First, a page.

5 Leadership Lessons for Multisite Churches
by Nathan Artt, on February 2020
As the megachurch model’s popularity wanes, a new model is emerging. There are now more than 5,000 multisite churches in North America. Multisite churches can function in a variety of ways. In essence, they are a multi-campus expression of a single church. This means that a core group of leaders oversee sprawling clusters of weekly gatherings. These gatherings can be distributed widely, but typically remain within a designated region (such as a city or suburb). As more of these churches pop up nationwide, there are some logistical and financial considerations everyone moving into this model should understand.
Multisite Church Models
Church planting is not for the faint of heart. Multisite churches basically church plant over and over again, with each new site requiring a launch and then sustaining work. This can be a significant drain on the resources and people in a church. However, it can also be exciting and an ongoing source of new ministry opportunities.
Recently, I spoke with a very large church with an established plan to plant campuses around their metropolitan area. In fact, they set a goal of starting ten campuses by 2020. I absolutely fell in love with the vision and their determination to see that vision come to fruition.
However, the level of excitement in the pastor’s tone changed completely when I asked, “How are the two campuses you have doing financially? Any unexpected challenges?” He nodded his head and explained that the two existing campuses have already become enormous cash burdens.
Multisite Churches: When Sites Drain Resources
This church—like many—infused more money into their first two campuses than they anticipated. After five years, the campuses still had not become financially independent. This means that they are still primarily financed by the main campus. Not only is this a financial challenge to the core location, it also limits the church’s ability to continue to reproduce at projected rates. This is avoidable. There are concepts you need to understand and safeguards to put into place that help a multisite church thrive.
Here are the most vital steps you need to take to directly improve each campus’ ability to sustain itself.
1. Don’t Buy Anything.
It is understandable that teams who are setting an elementary school cafeteria up each week will beg for a building. However, buildings are short-term solutions with long-term consequences. There has to be a balance between current needs and long-term vision. Even an expensive building right now might not fit your population in a few years. You wouldn’t recover that investment. If the main campus has to float a building purchase, the individual campus should not buy it. They’re just not ready.
2. Use Buildings With Resources.
Schools are a popular choice for new campuses because they come with equipment, like a stage, seating or lights. This is cost-saving and gives you access to community connections. This can give that campus an opportunity to build relationships. Capitalize on this ready-made relationship by investing back in the community: improve the building, raise funds for needy kids, invest in lunch sponsorships. The campus will reach its growth potential, at which point you can reasonably assess building needs. Until then, use cost-saving, community-minded initiatives to grow your ministry.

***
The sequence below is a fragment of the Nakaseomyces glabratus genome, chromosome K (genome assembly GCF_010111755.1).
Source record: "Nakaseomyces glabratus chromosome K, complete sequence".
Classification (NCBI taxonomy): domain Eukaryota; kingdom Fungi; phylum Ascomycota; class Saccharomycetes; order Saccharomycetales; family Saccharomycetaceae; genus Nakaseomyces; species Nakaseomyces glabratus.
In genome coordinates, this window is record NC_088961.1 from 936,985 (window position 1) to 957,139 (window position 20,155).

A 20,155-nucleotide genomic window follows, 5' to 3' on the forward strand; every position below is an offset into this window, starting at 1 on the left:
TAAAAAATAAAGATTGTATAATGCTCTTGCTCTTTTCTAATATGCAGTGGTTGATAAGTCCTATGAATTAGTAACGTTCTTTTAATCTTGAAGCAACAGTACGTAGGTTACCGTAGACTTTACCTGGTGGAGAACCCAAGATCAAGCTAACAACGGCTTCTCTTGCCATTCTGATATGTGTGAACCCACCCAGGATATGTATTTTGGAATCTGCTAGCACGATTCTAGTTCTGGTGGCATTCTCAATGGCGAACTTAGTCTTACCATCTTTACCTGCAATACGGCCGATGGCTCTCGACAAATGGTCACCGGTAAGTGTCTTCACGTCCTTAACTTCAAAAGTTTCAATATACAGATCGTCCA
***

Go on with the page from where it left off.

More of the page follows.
3. Use Other Churches or “Timeshare”.
Many churches are empty for the majority of the week, even on Sundays! Think about timesharing or renting an existing church. The benefit is that they will already have equipment and a setup that can be conducive to your service. Lease improvements/retrofits and purchasing are two very expensive options. Renting a space in another church can provide cost-savings and accelerate a campus’ journey to self-sufficiency.
4. Let Campus Pastors Decide.
Part of the effectiveness of a multisite model is that there is a degree of autonomy on campuses. As individual pastors or campus leaders lead their location, they should have a voice in financial decisions. This person will be the point for all fundraising and primarily responsible for cultivating generosity. They should be included in all of the financial planning and fully understand the cost structures. Set goals together and regularly follow up on your progress.
5. Grow in the Right Direction.
Campuses are still intimately connected to the church as a whole. This is why they are called “multisite.” They are not church plants—which are completely autonomous—or satellites. As you grow, grow in the right direction. This means that you should always keep in mind where your people are coming from. What direction do the majority of your people drive from each week? How far away do they live? Are they concentrated in a distinct area? This will help you make strategic growth decisions for new sites.
Multisite Churches That Thrive
A goal of each new campus you launch in a multisite model should be financial stability. It will take time to get there. Not everything you encounter, however, should be a surprise or represent a crisis. Steady, scalable growth should be relatively predictable based on the planning and investment you have made. Sustaining the ministry you start is a valuable part of your stewardship. New launches can be made with the right excitement when you have an expectation of success.